One thing to note is that first-year statistics can often be a bit deceptive, as Oakland coaches and instructors may try to make mechanical adjustments in a pitcher’s throwing motion or in a hitter’s swing. The lesson is that these statistics are not the be-all-end-all of whether or not a player will succeed in professional baseball, but they’re a good starting point.
Here’s part one of a recap of each player’s first season in the Oakland farm system, going round-by-round (bonuses included if applicable):
Landon Powell, C, age 22 (Round 1, pick 24; Bonus: $1,000,000)
Landon signed late, and by the time he got to short-season Vancouver, Kurt Suzuki was already there and hitting well. As such, Powell split his games between catcher and DH, and hit a subpar .237/.362/.363 in 135 at-bats. Although the power he displayed in college was non-existent, he did carry over his excellent batting eye (91/89 BB/K his last 2 years in college, and 26/22 this year in the pros). Powell is still regarded as a top catching prospect who should be pushed rapidly through the Oakland minor league system, with his power returning in 2005.
Richie Robnett, OF, age 21 (Round 1, pick 26; Bonus: $1,350,000)
Robnett is a favorite in the A’s front office; the speedy outfielder from Fresno State is perhaps the most physically gifted player selected by Oakland in this past draft. Richie took well to Vancouver, hitting .299/.395/.470 with a ton of doubles. Robnett plays centerfield with ease, taking proper routes to balls, and using his speed to cover a lot of ground. We could see Robnett in Oakland as soon as the latter part of 2006.
Danny Putnam, OF, age 22 (Supplemental Round 1, pick 36; Bonus: $950,000)
Putnam was seen as perhaps the best pure hitter going into the draft, and Baseball America recently ranked him as the #4 “pure hitter” in the 2004 draft. Dan started the season at Vancouver, where he hit .289/.481/.500 in 38 ABs before moving up to low-A Kane County for the remainder of the season. Putnam struggled a bit with the Cougars (.224/.354/.417), but should be fine in 2005 after an off-season of work, and is another hitter that may be fast tracked to the majors.
Huston Street, RHP, age 21 (Supplemental Round 1, pick 40; Bonus: $800,000)
You’ve probably seen the most publicity on Street, who experienced a Jairo Garcia-like rise through the A’s minor league system in 2004, with Huston moving all the way to Sacramento after starting the season in Kane County. In 26 IP, he put up some impressive numbers: 30 Ks, 8 BBs, a 1.38 ERA, and 0 homeruns allowed. Huston has since been sent to play for the Phoenix Desert Dogs in the Arizona Fall League, where he is perhaps the top pitching prospect in the AFL. So far, he’s thrown 18.1 innings, allowing only 2 runs (0.98 ERA), with an 19/2 K/BB ratio. He has allowed only one professional homerun, a solo blast in Tuesday’s AFL action. He still converted the save. Huston may be playing himself into a spot in the 2005 Oakland bullpen; it’s hard to see how the A’s can keep him in the minors much longer.
Michael Rogers, RHP, age 22 (Round 2, pick 49; Bonus: $700,000)
Rogers simply did not do all that well in his first professional season in Vancouver. He pitched 40.2 innings with a 4.87 ERA, and the troubling thing is that the control (15 walks) and strikeouts (26 Ks) were both off. It may be a case of the A’s working on his mechanics, or a tired arm (he’d already thrown 117 inning at NC State before signing with the A’s). We’ll find out next year.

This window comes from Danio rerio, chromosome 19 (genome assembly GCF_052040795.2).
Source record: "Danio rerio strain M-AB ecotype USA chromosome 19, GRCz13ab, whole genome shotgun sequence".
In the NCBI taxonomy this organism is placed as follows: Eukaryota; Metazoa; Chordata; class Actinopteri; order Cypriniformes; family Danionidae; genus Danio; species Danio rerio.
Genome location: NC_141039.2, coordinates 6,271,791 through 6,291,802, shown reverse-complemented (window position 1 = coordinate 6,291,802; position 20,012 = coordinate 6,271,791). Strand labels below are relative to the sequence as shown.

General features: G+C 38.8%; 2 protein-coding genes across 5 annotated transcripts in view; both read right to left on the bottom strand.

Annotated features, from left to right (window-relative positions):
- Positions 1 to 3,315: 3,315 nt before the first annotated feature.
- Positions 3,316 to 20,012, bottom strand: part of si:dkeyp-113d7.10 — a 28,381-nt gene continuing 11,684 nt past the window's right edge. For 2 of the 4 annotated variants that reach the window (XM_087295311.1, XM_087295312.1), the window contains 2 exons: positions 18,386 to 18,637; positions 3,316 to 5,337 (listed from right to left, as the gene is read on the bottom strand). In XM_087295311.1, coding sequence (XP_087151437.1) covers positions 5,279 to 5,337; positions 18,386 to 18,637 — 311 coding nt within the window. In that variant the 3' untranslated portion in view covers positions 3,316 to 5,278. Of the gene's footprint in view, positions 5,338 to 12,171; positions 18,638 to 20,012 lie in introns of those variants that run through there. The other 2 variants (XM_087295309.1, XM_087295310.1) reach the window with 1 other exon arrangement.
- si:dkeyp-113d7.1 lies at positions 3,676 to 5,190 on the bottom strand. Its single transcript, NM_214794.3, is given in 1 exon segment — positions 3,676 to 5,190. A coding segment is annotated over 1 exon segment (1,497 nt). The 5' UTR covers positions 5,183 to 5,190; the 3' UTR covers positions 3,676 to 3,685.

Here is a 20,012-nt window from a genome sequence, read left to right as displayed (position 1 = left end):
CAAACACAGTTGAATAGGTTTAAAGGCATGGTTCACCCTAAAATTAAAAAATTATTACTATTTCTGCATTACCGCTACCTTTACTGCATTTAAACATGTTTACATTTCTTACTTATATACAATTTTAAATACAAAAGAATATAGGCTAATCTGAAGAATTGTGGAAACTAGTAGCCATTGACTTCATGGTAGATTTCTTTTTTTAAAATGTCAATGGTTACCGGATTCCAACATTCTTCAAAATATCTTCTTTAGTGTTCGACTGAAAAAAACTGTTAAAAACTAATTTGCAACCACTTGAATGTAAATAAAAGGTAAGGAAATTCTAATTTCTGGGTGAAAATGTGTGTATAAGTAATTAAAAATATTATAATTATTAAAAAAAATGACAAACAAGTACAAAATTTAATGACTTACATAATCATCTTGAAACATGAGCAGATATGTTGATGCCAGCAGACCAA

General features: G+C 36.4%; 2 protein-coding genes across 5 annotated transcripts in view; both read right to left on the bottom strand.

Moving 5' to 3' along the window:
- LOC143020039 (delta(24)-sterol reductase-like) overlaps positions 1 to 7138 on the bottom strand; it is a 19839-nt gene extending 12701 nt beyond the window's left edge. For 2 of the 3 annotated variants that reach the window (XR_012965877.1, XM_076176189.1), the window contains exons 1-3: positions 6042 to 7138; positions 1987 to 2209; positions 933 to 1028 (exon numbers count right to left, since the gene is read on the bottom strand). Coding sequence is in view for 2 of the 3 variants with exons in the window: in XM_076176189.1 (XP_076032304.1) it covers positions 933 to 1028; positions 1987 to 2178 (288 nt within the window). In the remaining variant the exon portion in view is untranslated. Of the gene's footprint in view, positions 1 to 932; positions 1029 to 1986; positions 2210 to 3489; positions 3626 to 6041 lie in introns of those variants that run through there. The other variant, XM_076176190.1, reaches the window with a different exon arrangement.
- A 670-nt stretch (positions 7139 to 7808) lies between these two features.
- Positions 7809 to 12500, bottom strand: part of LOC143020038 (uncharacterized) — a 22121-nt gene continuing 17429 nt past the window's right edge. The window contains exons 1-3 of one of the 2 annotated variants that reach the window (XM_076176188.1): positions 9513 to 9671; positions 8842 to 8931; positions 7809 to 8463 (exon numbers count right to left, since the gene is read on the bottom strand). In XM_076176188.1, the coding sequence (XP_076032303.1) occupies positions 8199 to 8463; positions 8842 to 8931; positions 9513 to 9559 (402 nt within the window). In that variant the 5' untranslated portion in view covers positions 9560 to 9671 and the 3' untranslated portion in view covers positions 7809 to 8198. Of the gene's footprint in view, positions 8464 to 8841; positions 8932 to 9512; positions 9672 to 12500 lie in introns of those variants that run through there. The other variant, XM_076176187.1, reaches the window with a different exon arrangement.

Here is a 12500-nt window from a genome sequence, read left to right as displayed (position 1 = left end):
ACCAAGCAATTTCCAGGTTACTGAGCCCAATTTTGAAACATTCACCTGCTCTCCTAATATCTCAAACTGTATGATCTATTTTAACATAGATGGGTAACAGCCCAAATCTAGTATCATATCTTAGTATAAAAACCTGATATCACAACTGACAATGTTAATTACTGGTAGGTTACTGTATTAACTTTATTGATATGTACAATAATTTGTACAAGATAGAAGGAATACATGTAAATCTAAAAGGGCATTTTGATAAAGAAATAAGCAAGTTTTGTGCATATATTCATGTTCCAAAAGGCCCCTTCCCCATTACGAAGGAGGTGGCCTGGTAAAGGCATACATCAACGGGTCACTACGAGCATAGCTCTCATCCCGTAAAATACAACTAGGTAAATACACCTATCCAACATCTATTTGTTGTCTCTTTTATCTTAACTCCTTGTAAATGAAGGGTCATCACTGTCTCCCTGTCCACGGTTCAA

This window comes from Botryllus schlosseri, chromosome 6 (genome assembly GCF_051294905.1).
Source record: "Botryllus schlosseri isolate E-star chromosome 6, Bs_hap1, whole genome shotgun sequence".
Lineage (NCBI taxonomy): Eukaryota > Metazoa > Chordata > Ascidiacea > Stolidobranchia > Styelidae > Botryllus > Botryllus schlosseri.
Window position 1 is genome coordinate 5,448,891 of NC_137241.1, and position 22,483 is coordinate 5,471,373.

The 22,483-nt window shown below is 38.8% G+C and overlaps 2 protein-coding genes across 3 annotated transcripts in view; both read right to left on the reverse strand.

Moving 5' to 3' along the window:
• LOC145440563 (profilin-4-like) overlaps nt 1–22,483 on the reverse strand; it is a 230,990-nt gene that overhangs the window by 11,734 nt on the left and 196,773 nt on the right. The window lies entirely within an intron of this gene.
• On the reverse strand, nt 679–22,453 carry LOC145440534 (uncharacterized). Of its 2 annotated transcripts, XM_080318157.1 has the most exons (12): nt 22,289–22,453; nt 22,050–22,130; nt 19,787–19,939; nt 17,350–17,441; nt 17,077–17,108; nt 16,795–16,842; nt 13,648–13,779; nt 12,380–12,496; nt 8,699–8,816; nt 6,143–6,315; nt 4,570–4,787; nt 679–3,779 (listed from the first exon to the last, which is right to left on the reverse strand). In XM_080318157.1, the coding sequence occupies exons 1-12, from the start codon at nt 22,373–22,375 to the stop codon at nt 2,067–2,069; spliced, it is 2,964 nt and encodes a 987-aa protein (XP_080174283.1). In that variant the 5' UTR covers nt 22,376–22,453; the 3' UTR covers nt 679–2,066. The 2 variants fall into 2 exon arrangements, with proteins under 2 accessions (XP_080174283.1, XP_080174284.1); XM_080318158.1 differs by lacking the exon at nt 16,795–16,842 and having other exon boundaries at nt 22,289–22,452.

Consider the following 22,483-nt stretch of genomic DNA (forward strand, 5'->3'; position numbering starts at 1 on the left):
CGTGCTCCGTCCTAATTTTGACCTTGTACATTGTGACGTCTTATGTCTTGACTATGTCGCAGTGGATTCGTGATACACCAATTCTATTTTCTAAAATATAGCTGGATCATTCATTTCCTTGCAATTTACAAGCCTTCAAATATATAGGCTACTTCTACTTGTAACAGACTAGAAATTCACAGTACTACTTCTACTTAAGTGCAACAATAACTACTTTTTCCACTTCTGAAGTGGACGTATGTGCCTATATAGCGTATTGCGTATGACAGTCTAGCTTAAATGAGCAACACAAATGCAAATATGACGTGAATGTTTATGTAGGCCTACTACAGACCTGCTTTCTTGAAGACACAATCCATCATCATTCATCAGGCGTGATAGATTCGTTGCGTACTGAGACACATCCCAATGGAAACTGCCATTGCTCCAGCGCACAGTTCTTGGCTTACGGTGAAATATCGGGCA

Kurt Suzuki, C, age 21 (Round 2, pick 67; Bonus: $550,000)
Kurt took advantage of Landon Powell’s late signing and hit .297/.394/.440 as the catcher/DH in Vancouver. Suzuki may have surpassed Powell on the organizational depth chart after last season, and with some movement among the catchers in the upper minors (Mike Rose signing with the Dodgers, the possibility of John Baker coming up to Oakland next year), he will have a chance to prove himself against better competition in 2005. With Oakland looking to a 1-year stopgap at catcher in the major leagues in 2005, Kurt may find himself in the majors as early as 2006.
Jason Windsor, RHP, age 22 (Round 3, pick 97; Bonus: $270,000)
After a heavy college workload at Fullerton (162.2 IP in 2004), Windsor was essentially shut down in the minors this year, pitching only 18 innings between Vancouver and Kane County. He did perform well (2.00 ERA, 18 K, 5 BB, 15 H, 0 HR) in limited action, but we won’t really see what he can do until 2005.
Ryan Webb, RHP, age 18 (Round 4, pick 127; Bonus: $250,000)
A quick glance at Webb’s 2004 statistics – 1-1 W/L record, 4.87 ERA in 20.1 innings – and a casual observer might think Webb was a disappointment in rookie ball this past season. However, a look at the peripheral statistics indicates an excellent debut for Webb. Twenty-three strikeouts versus only 1 walk, along with a palatable hit rate (7.97/9 IP) and BAA (.228), may show that a low future ERA is on the horizon. Webb could surprise in 2005.
Kevin Melillo, 2B, age 22 (Round 5, pick 157; Bonus: $200,000)
In limited action, Melillo tore up the Northwest league, hitting .340/.422/.564 in just under 100 at-bats. He has excellent power (15 extra-base hits), and boomed 500-foot homeruns in college at South Carolina. It is likely that Kevin will be moved to low-A Kane County or high-A Stockton in 2005 to test him against stiffer competition, as he was a bit old for the Northwest league last year.
Derek Tharpe, LHP, age 23 (Round 6, pick 187; Bonus: $42,500)
Like Ryan Webb, Tharpe also posted a deceptively high ERA (4.80) in his first season of professional baseball in Vancouver. And like Webb, Tharpe’s peripherals indicate success on the horizon. Thirty strikeouts and 7 walks in 30.0 IP is a good indication of Derek’s ability. He’s always been a little too hittable (173 hits in 139 college innings, 33 hits in 30 innings at Vancouver), and doesn’t have overpowering stuff (mid-80s fastball), but his control and “pitchability” will be the key to any future success.
Jarod McAuliff, RHP, age 22 (Round 7, pick 217; Bonus: $100,000)